Analysis & Critique of Apple’s Ad
In 1984, during the third quarter of Super Bowl XVIII, one of the most famous commercials of all time aired to millions of viewers. At the end of this 60 second ad, a voice-over announces, “On January 24th, Apple Computer will introduce the Macintosh. And you’ll see why 1984 won’t be like 1984.” The commercial directed by Ridley Scott and costing $900,000 dollars to produce, would introduce Apple’s Macintosh for the first time, according to appleinsider.com. The ad, “1984” as its known, is interesting to me because of how much of a landmark product it portrays and how it changed people’s lives.
The ad is mesmerizing to say the least. From the beginning you see these strange pale men marching in unison through a lighted tunnel. It grabs your attention from the beginning seeing these strange men. The screen flashes over to an unnamed heroine running down a walkway being chased by full clad security guards. It feels as though you are watching the climax of a movie at this point. Everyone is marching and running to this auditorium with a giant screen. A screen with this, “Big Brother,” figure blaring ideology from it as his strange minions look on. You begin to wonder why everyone is watching him and what it is he’s trying to say. The most entertaining part is the heroine. She is blonde, dressed in what looks like a hooters girl outfit, and holding a big sledgehammer. She looks completely out of place, but with a picture of an apple computer on her shirt you know she represents something.
The ad would have us believe the heroine represents the coming of Macintosh. She is different from everyone else, and doesn’t conform to the norm. Big Brother seems to represent conformity and the head of some entity, maybe even IBM. His ideology spill sounds almost Hitler like as his minions look on, which makes whatever he’s saying daunting. The blonde woman slings the sledgehammer at the screen, destroying it with a bang of blue light. This would have us believe the end to conformity, and the start of something original.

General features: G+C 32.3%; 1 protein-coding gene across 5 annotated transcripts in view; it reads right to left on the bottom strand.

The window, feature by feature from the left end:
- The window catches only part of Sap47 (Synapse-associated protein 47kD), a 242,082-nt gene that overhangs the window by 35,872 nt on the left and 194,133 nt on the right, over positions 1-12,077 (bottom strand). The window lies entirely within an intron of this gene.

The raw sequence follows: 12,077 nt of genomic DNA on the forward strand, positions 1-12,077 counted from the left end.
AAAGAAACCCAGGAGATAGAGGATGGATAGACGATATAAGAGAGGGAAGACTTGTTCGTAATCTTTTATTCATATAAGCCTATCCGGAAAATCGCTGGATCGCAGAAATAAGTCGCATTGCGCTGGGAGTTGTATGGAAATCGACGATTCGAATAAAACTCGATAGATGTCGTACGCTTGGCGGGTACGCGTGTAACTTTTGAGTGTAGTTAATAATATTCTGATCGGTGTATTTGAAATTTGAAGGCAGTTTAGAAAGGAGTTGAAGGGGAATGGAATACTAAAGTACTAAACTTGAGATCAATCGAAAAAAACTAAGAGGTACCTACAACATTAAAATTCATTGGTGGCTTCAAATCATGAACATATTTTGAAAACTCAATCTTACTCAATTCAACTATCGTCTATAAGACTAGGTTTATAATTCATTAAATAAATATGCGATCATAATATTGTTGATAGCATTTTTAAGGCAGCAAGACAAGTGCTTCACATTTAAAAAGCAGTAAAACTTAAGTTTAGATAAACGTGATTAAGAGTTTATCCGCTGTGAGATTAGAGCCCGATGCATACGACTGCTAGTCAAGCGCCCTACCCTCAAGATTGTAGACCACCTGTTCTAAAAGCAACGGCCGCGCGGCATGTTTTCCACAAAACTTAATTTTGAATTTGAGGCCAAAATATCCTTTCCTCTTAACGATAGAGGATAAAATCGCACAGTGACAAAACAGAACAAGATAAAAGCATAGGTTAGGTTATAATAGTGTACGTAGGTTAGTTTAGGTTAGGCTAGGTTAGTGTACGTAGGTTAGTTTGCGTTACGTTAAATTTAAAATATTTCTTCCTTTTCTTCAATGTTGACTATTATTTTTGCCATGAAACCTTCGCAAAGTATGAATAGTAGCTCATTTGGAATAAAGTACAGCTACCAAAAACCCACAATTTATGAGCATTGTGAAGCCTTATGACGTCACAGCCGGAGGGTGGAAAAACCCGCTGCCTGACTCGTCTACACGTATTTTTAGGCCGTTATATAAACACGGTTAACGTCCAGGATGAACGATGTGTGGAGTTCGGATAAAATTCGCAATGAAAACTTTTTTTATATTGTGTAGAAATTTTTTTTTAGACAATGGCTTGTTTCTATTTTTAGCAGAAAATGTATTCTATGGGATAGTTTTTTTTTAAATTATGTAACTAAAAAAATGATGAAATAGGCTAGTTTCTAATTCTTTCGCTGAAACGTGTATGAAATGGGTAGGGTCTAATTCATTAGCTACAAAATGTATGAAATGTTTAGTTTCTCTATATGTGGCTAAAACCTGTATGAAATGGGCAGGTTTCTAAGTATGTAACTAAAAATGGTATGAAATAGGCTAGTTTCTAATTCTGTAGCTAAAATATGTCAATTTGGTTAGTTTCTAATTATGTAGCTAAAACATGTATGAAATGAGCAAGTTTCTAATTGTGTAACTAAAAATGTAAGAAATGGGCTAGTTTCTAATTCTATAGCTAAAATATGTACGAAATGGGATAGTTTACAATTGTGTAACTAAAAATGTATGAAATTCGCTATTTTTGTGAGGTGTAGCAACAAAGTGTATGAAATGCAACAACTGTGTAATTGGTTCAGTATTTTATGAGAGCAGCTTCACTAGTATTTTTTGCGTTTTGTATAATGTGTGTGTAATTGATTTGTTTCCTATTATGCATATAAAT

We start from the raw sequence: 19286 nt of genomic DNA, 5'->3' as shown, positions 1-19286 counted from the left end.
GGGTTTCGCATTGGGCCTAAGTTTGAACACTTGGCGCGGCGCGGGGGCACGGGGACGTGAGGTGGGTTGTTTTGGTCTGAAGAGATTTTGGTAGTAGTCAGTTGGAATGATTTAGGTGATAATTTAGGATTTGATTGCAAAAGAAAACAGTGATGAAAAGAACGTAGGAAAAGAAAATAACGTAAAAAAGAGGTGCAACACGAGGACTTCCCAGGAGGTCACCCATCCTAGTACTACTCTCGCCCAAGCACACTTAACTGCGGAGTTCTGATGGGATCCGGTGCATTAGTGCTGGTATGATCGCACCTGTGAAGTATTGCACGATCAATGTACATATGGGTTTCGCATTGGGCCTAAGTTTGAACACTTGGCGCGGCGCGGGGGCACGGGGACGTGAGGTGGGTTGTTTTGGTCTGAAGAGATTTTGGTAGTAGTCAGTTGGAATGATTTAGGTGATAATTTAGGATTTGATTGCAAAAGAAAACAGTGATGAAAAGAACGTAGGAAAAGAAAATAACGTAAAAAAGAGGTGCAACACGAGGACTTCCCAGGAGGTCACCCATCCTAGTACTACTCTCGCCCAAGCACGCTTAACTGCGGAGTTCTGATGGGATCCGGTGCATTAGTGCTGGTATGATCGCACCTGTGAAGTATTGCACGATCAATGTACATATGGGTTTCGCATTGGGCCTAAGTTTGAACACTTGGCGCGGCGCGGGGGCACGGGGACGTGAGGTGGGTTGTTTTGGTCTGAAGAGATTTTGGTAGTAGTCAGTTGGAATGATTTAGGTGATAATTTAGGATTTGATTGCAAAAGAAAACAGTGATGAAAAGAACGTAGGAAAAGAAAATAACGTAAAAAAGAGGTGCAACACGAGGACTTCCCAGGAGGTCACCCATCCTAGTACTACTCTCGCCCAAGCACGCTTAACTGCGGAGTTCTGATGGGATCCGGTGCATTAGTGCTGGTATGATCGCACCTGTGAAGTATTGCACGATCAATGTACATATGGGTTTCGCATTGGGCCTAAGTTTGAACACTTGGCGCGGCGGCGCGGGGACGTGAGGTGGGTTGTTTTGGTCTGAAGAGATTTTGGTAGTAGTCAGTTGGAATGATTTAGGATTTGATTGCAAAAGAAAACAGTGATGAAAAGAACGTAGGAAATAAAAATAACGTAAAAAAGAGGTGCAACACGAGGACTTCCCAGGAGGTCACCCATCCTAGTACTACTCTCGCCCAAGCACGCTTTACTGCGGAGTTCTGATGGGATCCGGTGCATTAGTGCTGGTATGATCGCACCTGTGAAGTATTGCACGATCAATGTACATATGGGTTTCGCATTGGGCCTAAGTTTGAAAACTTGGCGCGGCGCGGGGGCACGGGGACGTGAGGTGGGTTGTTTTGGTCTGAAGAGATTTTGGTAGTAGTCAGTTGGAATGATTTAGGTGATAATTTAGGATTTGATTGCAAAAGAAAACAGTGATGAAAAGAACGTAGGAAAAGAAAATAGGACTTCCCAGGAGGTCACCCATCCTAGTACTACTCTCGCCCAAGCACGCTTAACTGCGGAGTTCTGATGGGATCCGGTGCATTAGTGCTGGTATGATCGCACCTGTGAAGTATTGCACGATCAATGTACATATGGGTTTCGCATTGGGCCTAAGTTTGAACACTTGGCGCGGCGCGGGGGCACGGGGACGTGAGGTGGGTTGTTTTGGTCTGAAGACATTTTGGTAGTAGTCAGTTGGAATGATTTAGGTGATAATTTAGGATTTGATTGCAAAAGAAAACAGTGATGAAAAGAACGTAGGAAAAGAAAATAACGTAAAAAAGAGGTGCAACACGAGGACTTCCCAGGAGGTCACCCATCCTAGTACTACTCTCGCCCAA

The ad especially appeals to the tech savvy apple fan. Most Apple fans would see this commercial and be excited about it, and then rush out and buy the product once available. Apple’s “1984” ad target audience wasn’t just the apple fans, but every man, women, and child in America. People really didn’t know what Macintosh even was by watching the ad. It was a mystery product that had everyone wondering on January 22nd, 1984, what this product was. The main appeal of the ad was its pull on American’s curiosity.
The ad “1984” uses a unique sales pitch. It doesn’t necessarily tell us in words exactly what the product is, or shows us an image of the product. It makes us wonder what Macintosh is and what is going to be released on January 24th, 1984. Someone seeing the commercial on January 22nd during the Super Bowl might wait and wonder for the next two days in anticipation. The ad uses an approach of making it seem the Macintosh is going to be the most important product of 1984. This marketing strategy is still used today by Apple on many of their products.